The US agency behind the high-profile seizures of domain names that resolve to websites carrying IP-infringing content
has said that the success of the operation was a great surprise.
“People told us that we will fail if we seize these domain names, and that we’ll look foolish,” said Erik Barnett, assistant deputy director of the US government’s Immigration and Customs Enforcement (ICE) team, which began conducting Operation In Our Sites last year. “People said [that the infringers] would come back. But the reality is they didn’t – that was surprising.”
Addressing the internet committee of ECTA, which opens its annual conference in Stockholm today
, Barnett outlined how the first phase of the operation seized nine domain names, each generating thousands of dollars per month in advertising revenue by providing content that infringed trademark rights and copyright. According to Barnett, two of those nine came back, and then one vanished again. “But seven just stopped altogether. We worked with lots of analysts, who were looking at several hundred sites and they told us that after the first round of the operation, 81 other sites voluntary stopped offering illegal content.”
Barnett described the effect of the operation on infringers as “the scare factor”. The next phase famously swooped in on infringers on what the Americans call ‘cyber Monday’, the day after the Thanksgiving holiday weekend when many people buy gifts online. In this second round, ICE identified 77 sites selling infringing goods, each registered and operated from China. “We sent information to the Chinese Ministry of Public Security with the relevant information, but we have still not heard back,” said Barnett. “So the only option we have to protect IP holders is to seize the domain name.” All 77 were seized; around half reappeared elsewhere.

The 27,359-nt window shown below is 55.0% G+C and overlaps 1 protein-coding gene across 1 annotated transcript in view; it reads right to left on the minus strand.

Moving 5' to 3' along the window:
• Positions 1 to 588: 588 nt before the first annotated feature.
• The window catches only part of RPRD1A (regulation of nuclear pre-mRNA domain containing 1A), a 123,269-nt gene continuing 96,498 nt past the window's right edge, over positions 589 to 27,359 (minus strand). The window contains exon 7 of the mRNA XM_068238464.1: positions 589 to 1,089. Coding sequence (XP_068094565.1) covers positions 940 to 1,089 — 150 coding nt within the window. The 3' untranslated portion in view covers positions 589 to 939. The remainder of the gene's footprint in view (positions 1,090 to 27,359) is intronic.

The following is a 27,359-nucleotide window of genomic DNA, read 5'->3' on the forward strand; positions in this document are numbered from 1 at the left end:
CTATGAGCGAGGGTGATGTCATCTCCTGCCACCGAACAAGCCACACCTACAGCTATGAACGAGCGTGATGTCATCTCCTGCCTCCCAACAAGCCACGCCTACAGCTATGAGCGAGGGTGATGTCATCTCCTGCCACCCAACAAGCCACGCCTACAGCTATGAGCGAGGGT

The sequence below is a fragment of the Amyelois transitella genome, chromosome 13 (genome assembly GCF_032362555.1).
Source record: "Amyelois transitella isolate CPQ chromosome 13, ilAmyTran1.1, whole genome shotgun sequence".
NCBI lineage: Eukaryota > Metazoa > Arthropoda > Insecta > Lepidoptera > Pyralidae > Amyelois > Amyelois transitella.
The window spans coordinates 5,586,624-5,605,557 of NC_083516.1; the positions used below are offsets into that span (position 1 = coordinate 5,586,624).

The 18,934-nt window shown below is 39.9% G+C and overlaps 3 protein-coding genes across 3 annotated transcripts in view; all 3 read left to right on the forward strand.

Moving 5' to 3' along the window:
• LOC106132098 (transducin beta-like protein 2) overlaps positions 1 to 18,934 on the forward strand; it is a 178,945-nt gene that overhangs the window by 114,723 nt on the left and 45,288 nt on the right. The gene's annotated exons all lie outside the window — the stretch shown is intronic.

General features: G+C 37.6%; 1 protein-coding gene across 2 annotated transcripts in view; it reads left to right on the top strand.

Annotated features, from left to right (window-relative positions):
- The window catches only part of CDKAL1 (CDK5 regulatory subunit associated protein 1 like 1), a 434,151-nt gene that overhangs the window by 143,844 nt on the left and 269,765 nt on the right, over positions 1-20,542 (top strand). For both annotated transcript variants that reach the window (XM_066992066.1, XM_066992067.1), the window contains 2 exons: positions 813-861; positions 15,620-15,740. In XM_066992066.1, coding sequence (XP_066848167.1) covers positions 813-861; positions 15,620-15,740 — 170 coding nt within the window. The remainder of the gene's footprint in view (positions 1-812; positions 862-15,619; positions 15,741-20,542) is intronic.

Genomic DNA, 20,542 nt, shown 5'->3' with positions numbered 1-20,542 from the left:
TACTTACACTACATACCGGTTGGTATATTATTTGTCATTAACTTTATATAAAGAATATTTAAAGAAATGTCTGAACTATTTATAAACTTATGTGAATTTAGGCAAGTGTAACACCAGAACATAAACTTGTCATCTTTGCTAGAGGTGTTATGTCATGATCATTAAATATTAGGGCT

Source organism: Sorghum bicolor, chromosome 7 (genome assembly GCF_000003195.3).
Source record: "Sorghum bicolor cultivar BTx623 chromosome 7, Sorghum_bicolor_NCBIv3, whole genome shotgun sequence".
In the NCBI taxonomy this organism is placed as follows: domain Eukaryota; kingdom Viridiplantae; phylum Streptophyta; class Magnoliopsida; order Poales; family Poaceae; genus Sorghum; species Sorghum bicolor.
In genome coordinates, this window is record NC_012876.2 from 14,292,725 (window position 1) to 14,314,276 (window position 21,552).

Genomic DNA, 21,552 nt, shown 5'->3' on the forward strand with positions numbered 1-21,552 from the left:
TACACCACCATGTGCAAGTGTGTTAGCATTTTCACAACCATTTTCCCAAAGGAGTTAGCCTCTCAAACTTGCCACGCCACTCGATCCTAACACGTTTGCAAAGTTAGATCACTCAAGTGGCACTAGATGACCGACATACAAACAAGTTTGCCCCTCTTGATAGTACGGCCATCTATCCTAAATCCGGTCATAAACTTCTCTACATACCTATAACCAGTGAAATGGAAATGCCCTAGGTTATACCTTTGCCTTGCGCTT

Barnett explained another eyebrow-raising statistic: that the page to which all the seized domain names now resolve
has received well over 50 million hits. The real number could be much greater than 50 million, because ICE stopped counting the hits 90 days after each seizure. “The notice says that you can challenge the seizure, but no one has yet,” he added.
Barnett’s address was bullish. His agency is clearly very happy with the way this operation has unfolded, to the extent that he is here in Europe to try to encourage other governments to consider similar programmes. Sources report that there are provisions within EU and national legislation that could be used to obtain court orders for domain name seizure, mirroring ICE’s US strategy. And ICE plans to build on this successful initiative: just yesterday, the agency announced a recruitment drive to find additional special agents
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